My Life in Words
Posts about writing and editing.
Last weekend I hosted my first writing retreat at Fernglen Forest Retreat in the lovely Dandenong Ranges. Six of us were in attendance, all horror and speculative fiction writers. The attendees were all published authors in either fiction or non-fiction, and in some cases both, and were all looking for a bit of space to write, talk writerly stuff and hang out with other writers. We only scheduled two events and the rest of the weekend was writing time.
The first event was a get-to-know-each-other dinner on the Friday night at a nearby restaurant, the Pig and Whistle Tavern. It just happened to be Christmas in July and we enjoyed three courses of wonderful Christmas fare. The food was fabulous and the service efficient, warm and friendly. We ‘may’ have had a bit too much champagne, but, mission was accomplished as we got to know a bit about each other and what we were working on. As an added bonus to guests, Isabelle Rowan produced the loveliest gift bags. Thank you, Isabelle, they were gorgeous (check out the pics in Rebecca Fraser's blog post).
On the Saturday morning, we were fortunate to have Deborah Sheldon as a guest speaker. Thanks Deb, we all thought you were brilliant. Deb gave us an overview of her impressive 30+year writing career which included screenwriting, researching for TV shows and medical, crime and horror writing. Deb then opened for questions.
Deb was asked questions about markets, her experiences with small and large publishers and agents. We also covered how to manage stories with multiple timelines and how Deb approaches writing a short story and a longer work. Deb explained her own writing process and where she plots and where she pantses, and how she always knows the end before writing her story. And, she delivered all this information with the greatest encouragement making us feel we could all become better masters of our work.
One of Deb’s comments that now sits as an affirmation in the back of my mind is: ‘There is no such thing as a bad idea, only bad execution.’ This one phrase is a great way to manage rejection and not take things so personally, because let’s face it, you put yourself out there with every bit of writing you produce and it’s easy to feel like a failure.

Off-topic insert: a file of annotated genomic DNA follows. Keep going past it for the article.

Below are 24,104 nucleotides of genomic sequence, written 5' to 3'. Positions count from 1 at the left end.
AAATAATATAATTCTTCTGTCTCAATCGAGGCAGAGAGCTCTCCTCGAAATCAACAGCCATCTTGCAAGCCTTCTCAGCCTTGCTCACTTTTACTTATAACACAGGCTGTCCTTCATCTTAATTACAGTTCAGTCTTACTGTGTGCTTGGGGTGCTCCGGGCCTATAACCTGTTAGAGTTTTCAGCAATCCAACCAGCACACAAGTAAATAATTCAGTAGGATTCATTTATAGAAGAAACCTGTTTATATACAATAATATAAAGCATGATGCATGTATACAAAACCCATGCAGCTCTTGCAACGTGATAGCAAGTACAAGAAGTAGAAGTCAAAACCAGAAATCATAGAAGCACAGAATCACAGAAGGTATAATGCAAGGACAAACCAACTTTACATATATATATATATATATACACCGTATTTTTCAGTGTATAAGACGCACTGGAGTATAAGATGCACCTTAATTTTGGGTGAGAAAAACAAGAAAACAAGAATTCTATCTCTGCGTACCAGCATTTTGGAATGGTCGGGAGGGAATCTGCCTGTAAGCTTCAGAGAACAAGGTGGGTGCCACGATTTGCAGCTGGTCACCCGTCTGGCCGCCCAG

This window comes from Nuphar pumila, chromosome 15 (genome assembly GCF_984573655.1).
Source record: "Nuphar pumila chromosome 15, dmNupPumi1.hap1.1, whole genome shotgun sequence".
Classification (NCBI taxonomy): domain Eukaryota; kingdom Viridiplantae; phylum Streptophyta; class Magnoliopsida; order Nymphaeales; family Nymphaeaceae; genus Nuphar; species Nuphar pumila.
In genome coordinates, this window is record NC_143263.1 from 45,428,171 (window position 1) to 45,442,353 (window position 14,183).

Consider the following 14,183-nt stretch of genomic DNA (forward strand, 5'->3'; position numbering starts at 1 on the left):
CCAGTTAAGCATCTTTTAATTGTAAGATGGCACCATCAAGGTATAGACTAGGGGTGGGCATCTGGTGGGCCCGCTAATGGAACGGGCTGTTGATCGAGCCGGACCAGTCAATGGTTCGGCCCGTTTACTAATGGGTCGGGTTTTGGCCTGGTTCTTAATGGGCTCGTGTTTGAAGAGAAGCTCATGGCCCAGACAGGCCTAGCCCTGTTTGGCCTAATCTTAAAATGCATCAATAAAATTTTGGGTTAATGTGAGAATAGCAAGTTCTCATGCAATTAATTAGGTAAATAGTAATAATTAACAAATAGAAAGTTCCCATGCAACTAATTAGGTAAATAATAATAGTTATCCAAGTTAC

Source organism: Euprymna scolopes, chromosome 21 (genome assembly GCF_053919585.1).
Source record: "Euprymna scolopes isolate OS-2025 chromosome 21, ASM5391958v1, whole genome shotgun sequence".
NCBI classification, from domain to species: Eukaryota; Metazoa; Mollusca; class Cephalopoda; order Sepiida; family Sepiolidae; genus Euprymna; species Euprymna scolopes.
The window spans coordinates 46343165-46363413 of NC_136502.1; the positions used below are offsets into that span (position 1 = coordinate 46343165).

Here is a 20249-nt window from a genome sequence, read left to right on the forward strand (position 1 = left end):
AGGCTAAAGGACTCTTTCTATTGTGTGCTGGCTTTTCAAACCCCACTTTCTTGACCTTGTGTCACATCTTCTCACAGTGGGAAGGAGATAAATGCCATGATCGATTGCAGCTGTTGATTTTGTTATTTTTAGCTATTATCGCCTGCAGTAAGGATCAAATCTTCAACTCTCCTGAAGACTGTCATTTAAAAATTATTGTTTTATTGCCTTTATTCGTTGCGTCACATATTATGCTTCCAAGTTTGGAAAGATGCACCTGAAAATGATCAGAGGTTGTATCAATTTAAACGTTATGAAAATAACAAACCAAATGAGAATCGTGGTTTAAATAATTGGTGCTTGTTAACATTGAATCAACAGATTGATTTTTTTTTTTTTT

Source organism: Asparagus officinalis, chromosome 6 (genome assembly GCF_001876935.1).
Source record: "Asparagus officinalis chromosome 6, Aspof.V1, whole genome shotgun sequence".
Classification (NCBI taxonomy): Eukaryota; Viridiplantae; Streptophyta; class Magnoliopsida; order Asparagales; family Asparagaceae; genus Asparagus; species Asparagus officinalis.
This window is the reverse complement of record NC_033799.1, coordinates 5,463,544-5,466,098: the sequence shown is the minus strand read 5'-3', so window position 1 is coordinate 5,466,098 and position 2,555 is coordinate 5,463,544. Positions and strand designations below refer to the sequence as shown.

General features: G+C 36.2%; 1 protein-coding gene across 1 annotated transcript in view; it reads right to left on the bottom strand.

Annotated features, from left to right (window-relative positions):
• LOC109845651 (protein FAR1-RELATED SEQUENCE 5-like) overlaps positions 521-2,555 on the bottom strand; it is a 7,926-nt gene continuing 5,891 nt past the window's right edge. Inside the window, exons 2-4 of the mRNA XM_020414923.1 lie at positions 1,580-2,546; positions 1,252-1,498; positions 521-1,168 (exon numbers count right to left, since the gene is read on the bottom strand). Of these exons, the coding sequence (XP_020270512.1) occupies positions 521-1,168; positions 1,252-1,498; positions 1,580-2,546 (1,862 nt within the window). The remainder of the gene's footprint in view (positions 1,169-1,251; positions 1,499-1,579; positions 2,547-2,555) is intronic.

Then we all settled in for some writing time. It was cold outside, but we had great heating, great company and whether we wanted to work alone or with others around, we were warm and cosy.
In the evening, after dinner, we all read out a piece of writing that we had been working on and discussed the positives of the stories and how the stories may have been improved. Everyone was respectful and there was no criticising, as it should be when you workshop another’s work. Then, some of us finished the evening with a spa. It may have only been 3°C outside, but it was 30°C in the water. And nope, I'm not posting the spa photos!
The next day we finished our last little bit of writing, packed up and said goodbye to the cats, the wildlife and the place that had been our retreat for the last two nights, all feeling as though we had made some new acquaintances, learnt a little and become a bit more committed to our craft.
A big thank you to all the attendees for making it such a fabulous retreat, and to Fernglen Forest Retreat for providing such a wonderful venue. If you would like to hear more about this retreat, check out Rebecca Fraser's post where she talks about her experience as a retreat attendee and shares additional pics which include a photo of Isabelle's gorgeous gift bags.